But if you actually care about being able to have some degree of accountability and control at a level that does, then you absolutely should support Wikileaks against the measures being taken to destroy it. At least sign the Avvaaz petition. Sure, we don’t know what form any emergent global polity can or will take – and maybe one of the fascinating things about such an open, ‘Wiki-world’ is that no one person or group will be able to determine this – but we certainly know what the alternative looks like, and whilst it may not be ‘a boot stamping on human face forever’, it is most certainly a firm paternal hand on our shoulder.

Surveillance and the ‘Open-source Insurgency’

Hierarchical, national and corporate bodies are profoundly afraid of the openness, apparent lack of interest in conventional goals and absence of obvious leadership or deference that is represented by the new collaborative networks like Open-source. They are not ‘under control’. The answer for the military-industrial complex is a consistent one, and as usual it combines strategic military and economic goals. This answer is surveillance.

The US military-industrial complex is always trying to identify new threats to bolster its budgets. There was a minor outcry a few years ago when US military powerpoint slides on strategy seemed to indicate that it regarded international civil society organisations, including the Red Cross, as a potential source of such threat. Then came 9/11 and the war on terror and for a while it didn’t need these phantom menaces as there were real global enemies, and fortunately for the military-industrial complex, it seemed that those enemies might be infinitely expandable and malleable into what was briefly termed the ‘long war’.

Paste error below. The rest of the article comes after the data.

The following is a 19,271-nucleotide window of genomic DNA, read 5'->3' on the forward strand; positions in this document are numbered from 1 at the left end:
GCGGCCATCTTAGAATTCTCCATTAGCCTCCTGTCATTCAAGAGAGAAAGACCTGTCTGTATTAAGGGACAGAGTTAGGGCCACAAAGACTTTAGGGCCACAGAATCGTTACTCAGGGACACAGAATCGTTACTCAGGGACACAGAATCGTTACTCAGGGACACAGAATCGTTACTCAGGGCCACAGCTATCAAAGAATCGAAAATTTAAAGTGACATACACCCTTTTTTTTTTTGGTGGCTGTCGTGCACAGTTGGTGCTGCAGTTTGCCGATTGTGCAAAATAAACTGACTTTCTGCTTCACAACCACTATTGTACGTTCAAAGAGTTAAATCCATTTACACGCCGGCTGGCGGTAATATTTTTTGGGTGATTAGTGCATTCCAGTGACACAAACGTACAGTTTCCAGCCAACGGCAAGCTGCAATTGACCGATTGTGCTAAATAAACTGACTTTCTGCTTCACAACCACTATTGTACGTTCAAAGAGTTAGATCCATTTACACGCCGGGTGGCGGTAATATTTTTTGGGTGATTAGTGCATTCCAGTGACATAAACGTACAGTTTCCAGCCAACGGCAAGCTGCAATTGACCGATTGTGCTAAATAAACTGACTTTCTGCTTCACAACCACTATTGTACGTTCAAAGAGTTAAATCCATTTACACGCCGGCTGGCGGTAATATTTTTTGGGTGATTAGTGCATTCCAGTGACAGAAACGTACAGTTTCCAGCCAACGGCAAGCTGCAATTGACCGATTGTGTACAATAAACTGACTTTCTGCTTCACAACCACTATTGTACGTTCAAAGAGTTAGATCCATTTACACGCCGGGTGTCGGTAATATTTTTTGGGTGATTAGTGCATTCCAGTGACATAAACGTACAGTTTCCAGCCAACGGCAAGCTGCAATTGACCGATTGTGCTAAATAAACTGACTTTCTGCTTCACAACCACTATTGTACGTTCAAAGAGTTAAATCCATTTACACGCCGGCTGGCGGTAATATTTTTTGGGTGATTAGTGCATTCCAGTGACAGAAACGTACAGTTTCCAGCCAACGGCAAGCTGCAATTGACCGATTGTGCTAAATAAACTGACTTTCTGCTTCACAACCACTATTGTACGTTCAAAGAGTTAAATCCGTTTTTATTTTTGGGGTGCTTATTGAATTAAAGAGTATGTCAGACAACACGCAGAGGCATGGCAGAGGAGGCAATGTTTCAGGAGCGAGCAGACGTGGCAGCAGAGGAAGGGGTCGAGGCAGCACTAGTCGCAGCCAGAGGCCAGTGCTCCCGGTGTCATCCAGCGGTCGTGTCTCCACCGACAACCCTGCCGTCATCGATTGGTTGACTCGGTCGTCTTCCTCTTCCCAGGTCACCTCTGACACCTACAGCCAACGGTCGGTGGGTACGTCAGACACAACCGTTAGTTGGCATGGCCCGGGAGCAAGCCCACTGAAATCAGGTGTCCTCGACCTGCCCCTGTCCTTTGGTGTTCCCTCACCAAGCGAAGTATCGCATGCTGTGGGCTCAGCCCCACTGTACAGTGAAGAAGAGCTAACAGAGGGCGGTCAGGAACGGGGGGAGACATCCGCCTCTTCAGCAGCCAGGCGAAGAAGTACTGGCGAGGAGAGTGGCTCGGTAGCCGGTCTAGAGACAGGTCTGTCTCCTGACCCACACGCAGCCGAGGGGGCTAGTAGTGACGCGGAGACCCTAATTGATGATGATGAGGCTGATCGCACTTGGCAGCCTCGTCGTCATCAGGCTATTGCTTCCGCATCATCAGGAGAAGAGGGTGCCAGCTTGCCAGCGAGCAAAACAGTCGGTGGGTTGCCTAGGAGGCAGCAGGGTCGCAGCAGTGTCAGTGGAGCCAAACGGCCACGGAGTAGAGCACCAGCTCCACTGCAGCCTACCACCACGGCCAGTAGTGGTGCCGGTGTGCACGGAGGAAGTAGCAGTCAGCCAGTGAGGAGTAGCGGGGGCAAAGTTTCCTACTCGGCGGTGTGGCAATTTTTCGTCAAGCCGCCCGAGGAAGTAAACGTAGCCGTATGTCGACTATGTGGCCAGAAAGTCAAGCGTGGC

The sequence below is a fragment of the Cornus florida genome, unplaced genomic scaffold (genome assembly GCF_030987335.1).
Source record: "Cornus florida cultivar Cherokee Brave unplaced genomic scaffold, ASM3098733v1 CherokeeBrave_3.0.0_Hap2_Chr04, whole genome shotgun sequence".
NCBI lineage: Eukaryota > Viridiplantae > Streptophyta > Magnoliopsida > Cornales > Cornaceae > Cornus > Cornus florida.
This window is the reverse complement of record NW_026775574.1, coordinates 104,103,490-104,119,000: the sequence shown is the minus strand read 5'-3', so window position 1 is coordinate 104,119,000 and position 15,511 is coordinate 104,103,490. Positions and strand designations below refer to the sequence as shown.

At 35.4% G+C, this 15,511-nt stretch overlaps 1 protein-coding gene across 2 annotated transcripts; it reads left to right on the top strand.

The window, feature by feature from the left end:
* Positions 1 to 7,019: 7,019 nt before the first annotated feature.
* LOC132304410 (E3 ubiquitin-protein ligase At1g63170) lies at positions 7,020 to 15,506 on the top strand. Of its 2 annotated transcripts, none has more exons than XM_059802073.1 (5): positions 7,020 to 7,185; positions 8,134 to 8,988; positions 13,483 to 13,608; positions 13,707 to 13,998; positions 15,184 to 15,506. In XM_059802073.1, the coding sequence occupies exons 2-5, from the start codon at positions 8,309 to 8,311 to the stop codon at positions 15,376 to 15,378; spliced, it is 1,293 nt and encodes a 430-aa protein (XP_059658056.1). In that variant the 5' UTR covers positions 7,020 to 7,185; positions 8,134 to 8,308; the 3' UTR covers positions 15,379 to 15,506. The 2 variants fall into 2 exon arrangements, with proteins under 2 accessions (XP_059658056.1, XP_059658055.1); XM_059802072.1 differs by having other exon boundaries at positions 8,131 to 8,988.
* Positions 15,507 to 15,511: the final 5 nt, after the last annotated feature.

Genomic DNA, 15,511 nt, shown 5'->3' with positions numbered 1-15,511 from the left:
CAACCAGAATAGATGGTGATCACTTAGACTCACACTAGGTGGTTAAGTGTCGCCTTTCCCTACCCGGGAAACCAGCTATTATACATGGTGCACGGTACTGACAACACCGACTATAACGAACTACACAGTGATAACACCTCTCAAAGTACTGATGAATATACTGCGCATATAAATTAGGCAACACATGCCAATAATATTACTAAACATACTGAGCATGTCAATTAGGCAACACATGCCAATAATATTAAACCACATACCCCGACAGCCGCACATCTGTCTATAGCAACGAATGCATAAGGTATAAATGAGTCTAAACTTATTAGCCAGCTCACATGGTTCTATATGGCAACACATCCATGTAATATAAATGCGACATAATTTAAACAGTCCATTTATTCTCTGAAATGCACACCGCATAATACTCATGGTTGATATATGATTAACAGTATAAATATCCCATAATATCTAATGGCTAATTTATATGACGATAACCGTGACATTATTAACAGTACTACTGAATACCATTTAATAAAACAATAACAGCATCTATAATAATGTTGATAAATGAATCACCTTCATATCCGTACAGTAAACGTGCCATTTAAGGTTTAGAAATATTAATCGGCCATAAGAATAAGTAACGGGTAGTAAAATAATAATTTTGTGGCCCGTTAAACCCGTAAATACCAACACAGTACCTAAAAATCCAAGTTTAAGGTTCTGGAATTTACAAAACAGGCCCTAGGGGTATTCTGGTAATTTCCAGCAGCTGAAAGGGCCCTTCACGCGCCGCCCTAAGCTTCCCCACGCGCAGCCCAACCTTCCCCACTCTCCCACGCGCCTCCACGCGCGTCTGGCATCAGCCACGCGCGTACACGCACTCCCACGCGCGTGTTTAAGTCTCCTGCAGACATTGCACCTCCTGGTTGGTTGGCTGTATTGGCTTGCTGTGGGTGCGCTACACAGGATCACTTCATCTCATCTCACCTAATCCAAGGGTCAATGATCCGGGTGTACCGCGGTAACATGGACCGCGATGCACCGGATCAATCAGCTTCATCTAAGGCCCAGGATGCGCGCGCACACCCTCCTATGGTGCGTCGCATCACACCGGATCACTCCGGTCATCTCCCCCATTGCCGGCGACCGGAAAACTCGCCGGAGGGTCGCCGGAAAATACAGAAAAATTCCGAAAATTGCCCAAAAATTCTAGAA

But the war on terror isn’t what it was. So there seems to be some effort to resurrect previous threats. One of these is ‘the war on drugs’ now rebranded as ‘narco-terrorism’ or ‘narco-insurgency’. And the particular focus of the concern is closer to the United States: Mexico. Writing in the self-proclaimed ‘capitalist tool’, Forbes magazine, Reihan Salaam argued that Mexico’s ongoing struggle with drug-related violence was a major threat which could ‘blind-side’ the USA. Now, Republicans like Salaam are struggling to find anything important to say when its obvious what the major global problems are, and the US electorate has decided that the Republicans aren’t the people to solve them. He is of course correct that there is a serious situation in Mexico – and indeed elsewhere in Latin-America: the drug-trafficking gangs are also the major problem for the Brazilian government in any attempt to include their excluded favela communities. However, he makes no mention of the other underlying cause of destabilization in the USA’s southern neighbour – the way in which NAFTA has transformed Mexico into a subordinate economic role to the USA as source of cheap production facilities and cheap labour, all the while being told that its people are not wanted in the USA. The EU has its critics, but at least its building of free-trade has been accompanied by a far greater degree of free movement of people and reciprocal political rights. Nor is there any reference to the consumption of cocaine and crack in the USA that is driving the trade (as the first comment on the article notes).

Instead Salaam tries to analyze the Mexican situation using a recent strategic theory, and one which is profoundly worrying in its implications. In an essay in the New York Times in October 2005, John Robb argued that the Iraq war had turned into what he termed an ‘open-source’ insurgency, “a resilient network made up of small, autonomous groups”. He argued that those resisting the US occupation and other armed groups were like open-source software developers in that “the insurgents have subordinated their individual goals to the common goal of the movement”. (Never mind once again, that there is an obvious underlying common goal – that of getting rid of an occupying foreign power!).